Before you think to yourself, “I have nothing unique to share; there is nothing original about me.” I want to assure you—you are completely wrong.

You have a unique offering. You have to go within your own unique brilliance to manifest it.

I do have one word of caution: don’t try to be something that you’re not and always play to your strengths. Time and time again in my life while running Blue Osa Yoga Retreat & Spa, we have added services or activities that are not core to who we are. We stepped outside of our unique offerings. The result? We failed big time.

Stick with what you know. Do you what do best. Play into your strengths, and you will experience more success and support than ever before.

So here are some tips to help you discover your unique offering:

For You:

1. What do you yearn to do?  

In, Leonard Kim puts this question to his readers,  “What fire is burning inside of you at this very moment?”   What is it that your heart is yearning to do or to accomplish?  What is the real “why” in your desire to open a yoga retreat center?

2. What are your talents? What gives you passion?  

On wikiHow, there are a plethora of ways offered to help you discover your talents.

3. What do you like to spend your money on?

As a customer, or someone traveling to a yoga retreat center, what are the services and things you look for? As an end user, what do you love to experience?

4. Having the traveled the world in search of your yoga retreat center, what elements are missing in all of these places? If you could go and add one thing to make those yoga retreat centers better, what would it be?

5. Ask other people what is unique about you.

Get their input. Ask your friends and students, what makes you stand out from everyone else.

For your yoga retreat center:

1. What does your yoga retreat center offer that no one else offers?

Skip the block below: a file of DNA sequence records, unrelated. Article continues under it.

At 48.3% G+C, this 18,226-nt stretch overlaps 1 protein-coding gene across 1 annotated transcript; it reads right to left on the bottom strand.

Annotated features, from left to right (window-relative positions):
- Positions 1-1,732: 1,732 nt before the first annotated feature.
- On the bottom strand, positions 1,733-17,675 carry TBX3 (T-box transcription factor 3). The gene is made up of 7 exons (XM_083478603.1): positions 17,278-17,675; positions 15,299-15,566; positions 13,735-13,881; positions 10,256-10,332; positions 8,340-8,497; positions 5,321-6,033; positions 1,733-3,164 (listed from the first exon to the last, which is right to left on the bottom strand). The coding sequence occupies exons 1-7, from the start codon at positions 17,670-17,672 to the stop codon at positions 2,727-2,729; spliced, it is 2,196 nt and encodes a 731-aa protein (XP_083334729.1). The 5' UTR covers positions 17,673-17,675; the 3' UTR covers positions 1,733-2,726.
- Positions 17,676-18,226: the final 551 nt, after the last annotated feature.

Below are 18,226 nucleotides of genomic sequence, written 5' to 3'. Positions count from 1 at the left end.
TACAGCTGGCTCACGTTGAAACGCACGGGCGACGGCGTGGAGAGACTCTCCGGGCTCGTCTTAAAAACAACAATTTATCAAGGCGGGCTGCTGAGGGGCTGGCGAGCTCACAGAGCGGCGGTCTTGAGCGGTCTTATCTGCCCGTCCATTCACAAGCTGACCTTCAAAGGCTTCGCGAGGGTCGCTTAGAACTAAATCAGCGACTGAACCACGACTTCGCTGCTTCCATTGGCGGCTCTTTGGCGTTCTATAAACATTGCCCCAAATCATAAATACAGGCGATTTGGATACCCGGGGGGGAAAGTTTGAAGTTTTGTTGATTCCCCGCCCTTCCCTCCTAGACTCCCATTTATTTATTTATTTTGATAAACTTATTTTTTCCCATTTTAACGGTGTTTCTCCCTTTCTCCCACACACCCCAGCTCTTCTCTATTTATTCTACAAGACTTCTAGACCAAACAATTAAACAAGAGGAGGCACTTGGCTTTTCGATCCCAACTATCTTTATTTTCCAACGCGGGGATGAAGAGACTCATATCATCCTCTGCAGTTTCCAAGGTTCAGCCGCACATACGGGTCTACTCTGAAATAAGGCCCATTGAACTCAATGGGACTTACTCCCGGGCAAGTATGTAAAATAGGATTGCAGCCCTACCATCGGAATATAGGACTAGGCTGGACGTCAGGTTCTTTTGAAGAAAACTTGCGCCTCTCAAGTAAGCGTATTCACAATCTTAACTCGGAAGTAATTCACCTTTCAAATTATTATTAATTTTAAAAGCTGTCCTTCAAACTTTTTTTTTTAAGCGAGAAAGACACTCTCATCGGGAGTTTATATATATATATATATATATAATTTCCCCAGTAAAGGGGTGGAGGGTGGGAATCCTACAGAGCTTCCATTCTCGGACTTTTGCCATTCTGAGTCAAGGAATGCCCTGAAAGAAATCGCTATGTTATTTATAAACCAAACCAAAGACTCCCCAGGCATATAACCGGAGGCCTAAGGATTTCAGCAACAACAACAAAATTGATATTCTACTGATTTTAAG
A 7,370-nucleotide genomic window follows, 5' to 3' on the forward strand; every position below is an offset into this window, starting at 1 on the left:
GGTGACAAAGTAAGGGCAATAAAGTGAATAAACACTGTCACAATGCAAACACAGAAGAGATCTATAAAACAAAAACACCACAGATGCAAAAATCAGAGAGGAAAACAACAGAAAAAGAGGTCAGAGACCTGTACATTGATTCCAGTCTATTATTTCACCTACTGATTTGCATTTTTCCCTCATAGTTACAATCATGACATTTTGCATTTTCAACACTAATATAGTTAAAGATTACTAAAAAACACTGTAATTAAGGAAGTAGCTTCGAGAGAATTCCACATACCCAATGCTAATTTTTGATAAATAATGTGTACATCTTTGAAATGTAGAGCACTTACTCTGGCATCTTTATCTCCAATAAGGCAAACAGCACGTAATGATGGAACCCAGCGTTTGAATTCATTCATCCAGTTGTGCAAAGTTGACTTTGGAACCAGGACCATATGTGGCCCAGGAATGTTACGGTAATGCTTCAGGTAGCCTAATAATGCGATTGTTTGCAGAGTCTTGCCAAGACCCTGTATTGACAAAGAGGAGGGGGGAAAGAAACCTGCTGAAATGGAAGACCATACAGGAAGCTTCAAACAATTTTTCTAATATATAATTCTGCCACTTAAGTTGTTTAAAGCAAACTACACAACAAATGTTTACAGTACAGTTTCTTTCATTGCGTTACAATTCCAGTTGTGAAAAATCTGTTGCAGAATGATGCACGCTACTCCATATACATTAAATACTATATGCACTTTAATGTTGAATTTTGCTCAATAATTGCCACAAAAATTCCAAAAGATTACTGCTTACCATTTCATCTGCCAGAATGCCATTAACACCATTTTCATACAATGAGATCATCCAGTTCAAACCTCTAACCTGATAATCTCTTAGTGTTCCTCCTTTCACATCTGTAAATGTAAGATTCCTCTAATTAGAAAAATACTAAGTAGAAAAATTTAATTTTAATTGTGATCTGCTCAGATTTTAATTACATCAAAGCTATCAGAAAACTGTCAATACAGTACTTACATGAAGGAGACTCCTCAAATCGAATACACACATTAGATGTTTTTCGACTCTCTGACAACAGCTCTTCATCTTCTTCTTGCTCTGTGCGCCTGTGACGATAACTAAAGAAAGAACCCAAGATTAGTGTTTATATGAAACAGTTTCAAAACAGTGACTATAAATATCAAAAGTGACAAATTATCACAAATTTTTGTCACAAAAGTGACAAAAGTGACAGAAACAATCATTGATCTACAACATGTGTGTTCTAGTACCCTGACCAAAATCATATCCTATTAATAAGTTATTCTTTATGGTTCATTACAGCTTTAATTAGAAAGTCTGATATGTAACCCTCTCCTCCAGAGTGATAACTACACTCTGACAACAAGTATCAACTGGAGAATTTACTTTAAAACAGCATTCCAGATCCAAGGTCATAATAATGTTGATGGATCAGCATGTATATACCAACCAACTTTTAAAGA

2. What is special about the location of your yoga retreat center? Is it in a natural rainforest preserve? Is there a lot of wildlife in the area?

3. What kind of food do you serve? Is it farm-to-table cuisine? Are your meals harvested from your own garden? Do you run a farm on your yoga retreat center which sends food to the kitchen?

4. Are you on the beach surrounded by a turquoise sea? Or are you in the mountains surround by a cloud forest?

5. Why would someone want to choose your yoga retreat center over all the other options available?

Once you’ve determined your unique offering—in startup lingo this is often called your “unique value proposition”— grab a copy of The Lean Startup by Eric Ries and begin crafting your minimum viable product or offering on a piece of paper.

You will be tempted to skip activities like these—thinking they are fluff. Trust me, they are not. Next week, we’ll talk about the 14 Challenges you never knew you were going to face opening your first yoga retreat center.

Yogi Aaron, author of Autobiography of a Naked Yogi is the co-owner of Blue Osa Yoga Retreat and Spa, where he brings passion and adventure to countless students through his teachings and lectures. Inspired by his own practice, he guides students to secret and far-flung locales, empowers them to realize their own limitless potential, and makes yoga relevant and accessible for the modern world. Since 2002 he has been traveling and leading retreats worldwide. He currently serves as the yoga director leading the One Month Immersions at Blue Osa. Follow Yogi Aaron on Instagram.